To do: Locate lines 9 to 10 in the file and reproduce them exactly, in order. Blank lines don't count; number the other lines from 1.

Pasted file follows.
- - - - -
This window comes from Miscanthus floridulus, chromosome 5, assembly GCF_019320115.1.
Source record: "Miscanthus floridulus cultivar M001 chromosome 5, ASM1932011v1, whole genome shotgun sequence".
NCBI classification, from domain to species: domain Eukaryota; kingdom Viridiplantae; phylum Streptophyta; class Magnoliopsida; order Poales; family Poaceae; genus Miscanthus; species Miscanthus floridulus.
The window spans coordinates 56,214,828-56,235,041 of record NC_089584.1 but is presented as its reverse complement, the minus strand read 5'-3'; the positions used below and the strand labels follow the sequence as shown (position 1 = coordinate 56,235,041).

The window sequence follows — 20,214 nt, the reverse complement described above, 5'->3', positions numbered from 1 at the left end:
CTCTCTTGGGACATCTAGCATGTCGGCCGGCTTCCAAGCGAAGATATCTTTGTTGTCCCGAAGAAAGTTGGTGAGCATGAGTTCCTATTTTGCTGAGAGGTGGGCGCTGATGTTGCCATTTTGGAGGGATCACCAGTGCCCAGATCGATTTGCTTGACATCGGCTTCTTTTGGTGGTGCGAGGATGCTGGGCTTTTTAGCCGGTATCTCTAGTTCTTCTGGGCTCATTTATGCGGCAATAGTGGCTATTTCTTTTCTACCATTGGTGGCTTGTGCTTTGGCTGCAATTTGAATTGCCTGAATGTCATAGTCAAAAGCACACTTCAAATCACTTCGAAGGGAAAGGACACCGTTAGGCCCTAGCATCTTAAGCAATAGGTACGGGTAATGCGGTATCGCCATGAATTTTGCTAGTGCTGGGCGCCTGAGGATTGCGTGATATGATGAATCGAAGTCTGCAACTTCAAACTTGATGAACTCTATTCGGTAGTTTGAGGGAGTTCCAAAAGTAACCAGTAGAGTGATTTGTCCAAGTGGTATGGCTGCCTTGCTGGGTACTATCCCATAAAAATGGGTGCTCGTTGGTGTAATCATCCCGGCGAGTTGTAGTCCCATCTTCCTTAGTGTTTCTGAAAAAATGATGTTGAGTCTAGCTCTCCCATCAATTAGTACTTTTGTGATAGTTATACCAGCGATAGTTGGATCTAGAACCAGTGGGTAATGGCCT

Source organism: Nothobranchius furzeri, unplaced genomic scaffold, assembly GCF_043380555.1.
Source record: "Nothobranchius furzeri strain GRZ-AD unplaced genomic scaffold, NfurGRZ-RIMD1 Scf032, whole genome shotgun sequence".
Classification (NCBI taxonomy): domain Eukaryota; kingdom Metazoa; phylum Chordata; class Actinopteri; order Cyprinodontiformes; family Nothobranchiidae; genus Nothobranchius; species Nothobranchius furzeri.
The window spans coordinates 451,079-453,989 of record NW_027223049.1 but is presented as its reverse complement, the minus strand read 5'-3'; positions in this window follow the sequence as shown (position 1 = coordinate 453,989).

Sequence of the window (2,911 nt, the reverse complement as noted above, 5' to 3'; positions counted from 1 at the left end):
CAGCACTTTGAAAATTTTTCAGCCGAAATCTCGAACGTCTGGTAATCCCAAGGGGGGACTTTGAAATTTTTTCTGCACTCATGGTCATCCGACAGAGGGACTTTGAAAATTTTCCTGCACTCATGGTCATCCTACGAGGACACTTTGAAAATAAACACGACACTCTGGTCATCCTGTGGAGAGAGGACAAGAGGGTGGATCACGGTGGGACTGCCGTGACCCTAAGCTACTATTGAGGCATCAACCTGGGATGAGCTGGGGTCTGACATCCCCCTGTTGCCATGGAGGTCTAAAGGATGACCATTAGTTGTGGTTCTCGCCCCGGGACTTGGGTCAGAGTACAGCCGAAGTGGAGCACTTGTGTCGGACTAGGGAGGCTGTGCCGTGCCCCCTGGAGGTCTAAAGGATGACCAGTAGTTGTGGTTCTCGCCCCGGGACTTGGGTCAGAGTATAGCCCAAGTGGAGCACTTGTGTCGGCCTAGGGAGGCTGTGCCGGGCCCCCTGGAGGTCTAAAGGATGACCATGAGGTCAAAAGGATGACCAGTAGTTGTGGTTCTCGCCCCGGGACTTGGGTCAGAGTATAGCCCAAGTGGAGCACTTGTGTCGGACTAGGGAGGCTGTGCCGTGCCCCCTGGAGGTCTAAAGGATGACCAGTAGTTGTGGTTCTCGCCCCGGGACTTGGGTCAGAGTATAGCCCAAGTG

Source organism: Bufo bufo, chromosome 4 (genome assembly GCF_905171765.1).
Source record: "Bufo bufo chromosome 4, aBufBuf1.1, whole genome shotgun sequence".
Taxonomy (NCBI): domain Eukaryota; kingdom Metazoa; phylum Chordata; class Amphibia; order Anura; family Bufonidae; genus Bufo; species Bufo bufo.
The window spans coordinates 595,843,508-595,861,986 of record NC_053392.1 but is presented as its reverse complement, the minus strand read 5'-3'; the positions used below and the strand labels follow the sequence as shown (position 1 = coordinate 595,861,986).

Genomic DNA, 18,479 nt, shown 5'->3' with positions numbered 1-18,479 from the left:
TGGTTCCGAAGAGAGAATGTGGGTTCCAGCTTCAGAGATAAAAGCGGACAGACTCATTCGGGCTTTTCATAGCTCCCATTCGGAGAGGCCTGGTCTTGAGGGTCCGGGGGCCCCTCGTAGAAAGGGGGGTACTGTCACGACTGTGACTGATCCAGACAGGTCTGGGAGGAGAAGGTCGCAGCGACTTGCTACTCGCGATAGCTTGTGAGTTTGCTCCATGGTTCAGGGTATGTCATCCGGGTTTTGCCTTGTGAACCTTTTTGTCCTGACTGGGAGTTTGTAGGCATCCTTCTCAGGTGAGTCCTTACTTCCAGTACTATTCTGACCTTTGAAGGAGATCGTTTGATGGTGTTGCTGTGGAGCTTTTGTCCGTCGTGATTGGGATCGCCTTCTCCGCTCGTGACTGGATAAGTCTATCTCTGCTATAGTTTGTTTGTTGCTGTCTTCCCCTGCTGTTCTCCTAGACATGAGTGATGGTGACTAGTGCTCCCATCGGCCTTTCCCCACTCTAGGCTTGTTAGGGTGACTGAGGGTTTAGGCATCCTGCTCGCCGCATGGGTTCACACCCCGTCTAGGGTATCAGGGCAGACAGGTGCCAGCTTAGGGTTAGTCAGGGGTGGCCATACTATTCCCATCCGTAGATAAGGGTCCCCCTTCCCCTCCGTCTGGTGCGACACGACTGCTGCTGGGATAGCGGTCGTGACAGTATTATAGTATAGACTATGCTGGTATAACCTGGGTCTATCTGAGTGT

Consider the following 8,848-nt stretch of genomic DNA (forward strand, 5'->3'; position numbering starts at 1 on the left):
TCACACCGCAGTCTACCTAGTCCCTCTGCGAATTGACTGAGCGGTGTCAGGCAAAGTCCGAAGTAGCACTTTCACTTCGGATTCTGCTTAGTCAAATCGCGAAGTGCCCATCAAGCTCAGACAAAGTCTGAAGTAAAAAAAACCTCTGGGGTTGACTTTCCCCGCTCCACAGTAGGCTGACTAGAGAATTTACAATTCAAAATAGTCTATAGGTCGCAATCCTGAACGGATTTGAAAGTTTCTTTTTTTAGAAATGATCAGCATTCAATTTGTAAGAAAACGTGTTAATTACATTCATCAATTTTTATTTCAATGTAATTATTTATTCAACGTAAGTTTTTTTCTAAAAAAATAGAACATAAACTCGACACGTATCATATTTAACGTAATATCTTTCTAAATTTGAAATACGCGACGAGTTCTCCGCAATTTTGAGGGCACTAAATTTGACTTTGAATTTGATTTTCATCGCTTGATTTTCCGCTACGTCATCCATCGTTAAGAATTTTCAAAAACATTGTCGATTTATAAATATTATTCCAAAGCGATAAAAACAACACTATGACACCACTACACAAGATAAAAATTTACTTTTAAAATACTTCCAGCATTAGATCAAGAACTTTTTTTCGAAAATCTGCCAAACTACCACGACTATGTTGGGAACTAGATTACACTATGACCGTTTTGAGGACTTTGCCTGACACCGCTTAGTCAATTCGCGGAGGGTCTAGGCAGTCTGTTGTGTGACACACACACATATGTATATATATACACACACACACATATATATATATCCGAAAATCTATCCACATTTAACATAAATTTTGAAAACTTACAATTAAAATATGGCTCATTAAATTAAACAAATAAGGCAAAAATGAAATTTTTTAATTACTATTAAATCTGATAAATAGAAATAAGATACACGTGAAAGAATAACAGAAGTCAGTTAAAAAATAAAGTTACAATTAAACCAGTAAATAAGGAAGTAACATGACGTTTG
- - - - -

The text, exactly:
Classification (NCBI taxonomy): domain Eukaryota; kingdom Metazoa; phylum Chordata; class Actinopteri; order Cyprinodontiformes; family Nothobranchiidae; genus Nothobranchius; species Nothobranchius furzeri.
The window spans coordinates 451,079-453,989 of record NW_027223049.1 but is presented as its reverse complement, the minus strand read 5'-3'; positions in this window follow the sequence as shown (position 1 = coordinate 453,989).